Plaited hair in a calabash – Adichie on the Biafran landscape

Ugochukwu, Francoise (2012). Plaited hair in a calabash – Adichie on the Biafran landscape. Mbari: the International Journal of Igbo Studies, 2(1-2) pp. 49–59.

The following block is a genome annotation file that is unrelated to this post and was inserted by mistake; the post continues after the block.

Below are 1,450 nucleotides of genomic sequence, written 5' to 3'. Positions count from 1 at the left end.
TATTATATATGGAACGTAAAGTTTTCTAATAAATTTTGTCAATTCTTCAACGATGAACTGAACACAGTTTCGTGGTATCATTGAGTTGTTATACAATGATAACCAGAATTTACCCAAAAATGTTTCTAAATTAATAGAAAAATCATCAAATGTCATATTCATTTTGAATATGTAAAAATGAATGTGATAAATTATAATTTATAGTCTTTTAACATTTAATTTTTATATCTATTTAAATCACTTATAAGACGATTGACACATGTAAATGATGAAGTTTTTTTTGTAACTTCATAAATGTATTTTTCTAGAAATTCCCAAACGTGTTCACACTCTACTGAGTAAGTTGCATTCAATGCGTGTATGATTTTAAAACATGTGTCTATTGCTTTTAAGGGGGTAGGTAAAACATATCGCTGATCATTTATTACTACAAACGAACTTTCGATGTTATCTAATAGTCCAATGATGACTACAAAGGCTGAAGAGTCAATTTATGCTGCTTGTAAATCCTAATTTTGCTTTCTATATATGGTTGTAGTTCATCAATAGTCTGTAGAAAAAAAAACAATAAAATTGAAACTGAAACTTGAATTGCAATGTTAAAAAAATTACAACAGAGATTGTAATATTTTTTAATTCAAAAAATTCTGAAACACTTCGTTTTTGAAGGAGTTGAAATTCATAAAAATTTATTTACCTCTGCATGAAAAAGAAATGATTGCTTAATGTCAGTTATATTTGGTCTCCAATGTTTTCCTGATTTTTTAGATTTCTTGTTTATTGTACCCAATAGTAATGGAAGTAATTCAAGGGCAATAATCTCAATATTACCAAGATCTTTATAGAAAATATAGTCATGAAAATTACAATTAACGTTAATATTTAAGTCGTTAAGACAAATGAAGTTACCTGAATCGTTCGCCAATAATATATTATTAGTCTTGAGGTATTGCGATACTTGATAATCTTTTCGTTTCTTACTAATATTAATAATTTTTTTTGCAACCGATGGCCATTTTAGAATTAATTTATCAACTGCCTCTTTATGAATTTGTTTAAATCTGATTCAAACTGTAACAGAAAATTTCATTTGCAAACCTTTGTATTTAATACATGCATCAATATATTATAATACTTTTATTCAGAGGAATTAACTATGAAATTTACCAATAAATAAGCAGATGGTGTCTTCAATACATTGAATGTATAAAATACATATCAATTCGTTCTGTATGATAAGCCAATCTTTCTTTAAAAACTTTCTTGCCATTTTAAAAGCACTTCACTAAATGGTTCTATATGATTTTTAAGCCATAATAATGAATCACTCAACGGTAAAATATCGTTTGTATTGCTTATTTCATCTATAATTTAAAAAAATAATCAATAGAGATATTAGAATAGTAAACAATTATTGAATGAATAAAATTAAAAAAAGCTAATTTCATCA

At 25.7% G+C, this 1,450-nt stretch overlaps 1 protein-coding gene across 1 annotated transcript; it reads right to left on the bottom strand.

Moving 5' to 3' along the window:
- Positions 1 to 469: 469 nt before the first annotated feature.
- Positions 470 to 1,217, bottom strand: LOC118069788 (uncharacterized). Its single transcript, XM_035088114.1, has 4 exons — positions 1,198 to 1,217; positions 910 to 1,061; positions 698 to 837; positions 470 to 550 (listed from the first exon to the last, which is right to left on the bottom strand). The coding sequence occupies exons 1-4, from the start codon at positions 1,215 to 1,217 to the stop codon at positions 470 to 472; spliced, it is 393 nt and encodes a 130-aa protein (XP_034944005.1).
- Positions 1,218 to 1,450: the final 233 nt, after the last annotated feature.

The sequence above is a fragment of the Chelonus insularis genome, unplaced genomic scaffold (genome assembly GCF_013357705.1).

Born seven years after the Nigerian Civil War (1967-1970), Chimamanda Ngozi Adichie comes from a family that experienced the conflict first hand. In her remarkable second novel, Half of a Yellow Sun (2006), Adichie relives the war: news of Igbo massacres and horror stories told by haggard eye-witnesses who escaped from the north; the flight from the university town of Nsukka just before the first battles; groups and individuals on the move on crowded roads; lovers torn apart by a conflict that divided the country; fears over children’s health as food scarcity hit the eastern region; daily bombardments and the ominous presence of death, its inevitability and horror; a life reduced to an hour by hour survival, without any future in sight. Death is at the very centre of this novel clearly haunted by parents’ and relatives’ memories of the northern massacres of 1966, massacres whose graphic descriptions and distressing details echo through the pages and are branded into its fabric.. The book may have taken many liberties with history, yes, yet its fictitious aspects, including characterization aptly and vividly evoke the atmosphere of fear and despair of the time.

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